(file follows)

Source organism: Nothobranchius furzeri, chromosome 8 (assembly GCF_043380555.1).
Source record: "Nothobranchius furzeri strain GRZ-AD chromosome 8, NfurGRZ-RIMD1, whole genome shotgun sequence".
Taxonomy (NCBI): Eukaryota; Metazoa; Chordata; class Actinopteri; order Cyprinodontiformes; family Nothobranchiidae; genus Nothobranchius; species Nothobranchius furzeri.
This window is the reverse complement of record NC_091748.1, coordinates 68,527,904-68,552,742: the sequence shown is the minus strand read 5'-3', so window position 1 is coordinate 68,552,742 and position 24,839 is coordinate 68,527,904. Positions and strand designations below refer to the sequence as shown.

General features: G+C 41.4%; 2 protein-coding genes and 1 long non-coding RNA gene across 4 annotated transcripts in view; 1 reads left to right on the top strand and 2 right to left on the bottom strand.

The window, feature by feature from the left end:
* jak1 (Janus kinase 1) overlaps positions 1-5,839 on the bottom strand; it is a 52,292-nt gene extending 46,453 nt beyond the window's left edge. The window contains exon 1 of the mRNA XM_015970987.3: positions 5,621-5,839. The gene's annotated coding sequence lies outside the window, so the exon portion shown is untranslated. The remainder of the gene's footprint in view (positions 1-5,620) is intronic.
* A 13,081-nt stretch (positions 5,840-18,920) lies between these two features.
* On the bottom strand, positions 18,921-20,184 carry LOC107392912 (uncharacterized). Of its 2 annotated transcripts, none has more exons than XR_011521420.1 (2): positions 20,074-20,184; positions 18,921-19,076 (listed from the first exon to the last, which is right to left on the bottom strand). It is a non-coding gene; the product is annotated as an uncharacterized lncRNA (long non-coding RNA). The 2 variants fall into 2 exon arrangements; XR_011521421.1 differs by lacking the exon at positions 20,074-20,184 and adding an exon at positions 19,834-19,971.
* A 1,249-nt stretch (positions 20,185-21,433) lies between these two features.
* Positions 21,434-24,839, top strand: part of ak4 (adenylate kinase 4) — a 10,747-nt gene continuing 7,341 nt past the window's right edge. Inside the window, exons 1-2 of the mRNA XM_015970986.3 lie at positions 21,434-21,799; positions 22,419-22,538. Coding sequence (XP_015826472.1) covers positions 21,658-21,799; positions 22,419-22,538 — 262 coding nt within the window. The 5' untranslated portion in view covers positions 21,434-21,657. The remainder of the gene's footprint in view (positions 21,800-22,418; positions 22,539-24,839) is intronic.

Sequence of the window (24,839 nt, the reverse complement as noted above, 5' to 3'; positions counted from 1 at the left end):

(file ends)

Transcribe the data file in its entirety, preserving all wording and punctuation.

Source organism: Nothobranchius furzeri, chromosome 8 (assembly GCF_043380555.1).
Source record: "Nothobranchius furzeri strain GRZ-AD chromosome 8, NfurGRZ-RIMD1, whole genome shotgun sequence".
Taxonomy (NCBI): Eukaryota; Metazoa; Chordata; class Actinopteri; order Cyprinodontiformes; family Nothobranchiidae; genus Nothobranchius; species Nothobranchius furzeri.
This window is the reverse complement of record NC_091748.1, coordinates 68,527,904-68,552,742: the sequence shown is the minus strand read 5'-3', so window position 1 is coordinate 68,552,742 and position 24,839 is coordinate 68,527,904. Positions and strand designations below refer to the sequence as shown.

General features: G+C 41.4%; 2 protein-coding genes and 1 long non-coding RNA gene across 4 annotated transcripts in view; 1 reads left to right on the top strand and 2 right to left on the bottom strand.

The window, feature by feature from the left end:
* jak1 (Janus kinase 1) overlaps positions 1-5,839 on the bottom strand; it is a 52,292-nt gene extending 46,453 nt beyond the window's left edge. The window contains exon 1 of the mRNA XM_015970987.3: positions 5,621-5,839. The gene's annotated coding sequence lies outside the window, so the exon portion shown is untranslated. The remainder of the gene's footprint in view (positions 1-5,620) is intronic.
* A 13,081-nt stretch (positions 5,840-18,920) lies between these two features.
* On the bottom strand, positions 18,921-20,184 carry LOC107392912 (uncharacterized). Of its 2 annotated transcripts, none has more exons than XR_011521420.1 (2): positions 20,074-20,184; positions 18,921-19,076 (listed from the first exon to the last, which is right to left on the bottom strand). It is a non-coding gene; the product is annotated as an uncharacterized lncRNA (long non-coding RNA). The 2 variants fall into 2 exon arrangements; XR_011521421.1 differs by lacking the exon at positions 20,074-20,184 and adding an exon at positions 19,834-19,971.
* A 1,249-nt stretch (positions 20,185-21,433) lies between these two features.
* Positions 21,434-24,839, top strand: part of ak4 (adenylate kinase 4) — a 10,747-nt gene continuing 7,341 nt past the window's right edge. Inside the window, exons 1-2 of the mRNA XM_015970986.3 lie at positions 21,434-21,799; positions 22,419-22,538. Coding sequence (XP_015826472.1) covers positions 21,658-21,799; positions 22,419-22,538 — 262 coding nt within the window. The 5' untranslated portion in view covers positions 21,434-21,657. The remainder of the gene's footprint in view (positions 21,800-22,418; positions 22,539-24,839) is intronic.

Sequence of the window (24,839 nt, the reverse complement as noted above, 5' to 3'; positions counted from 1 at the left end):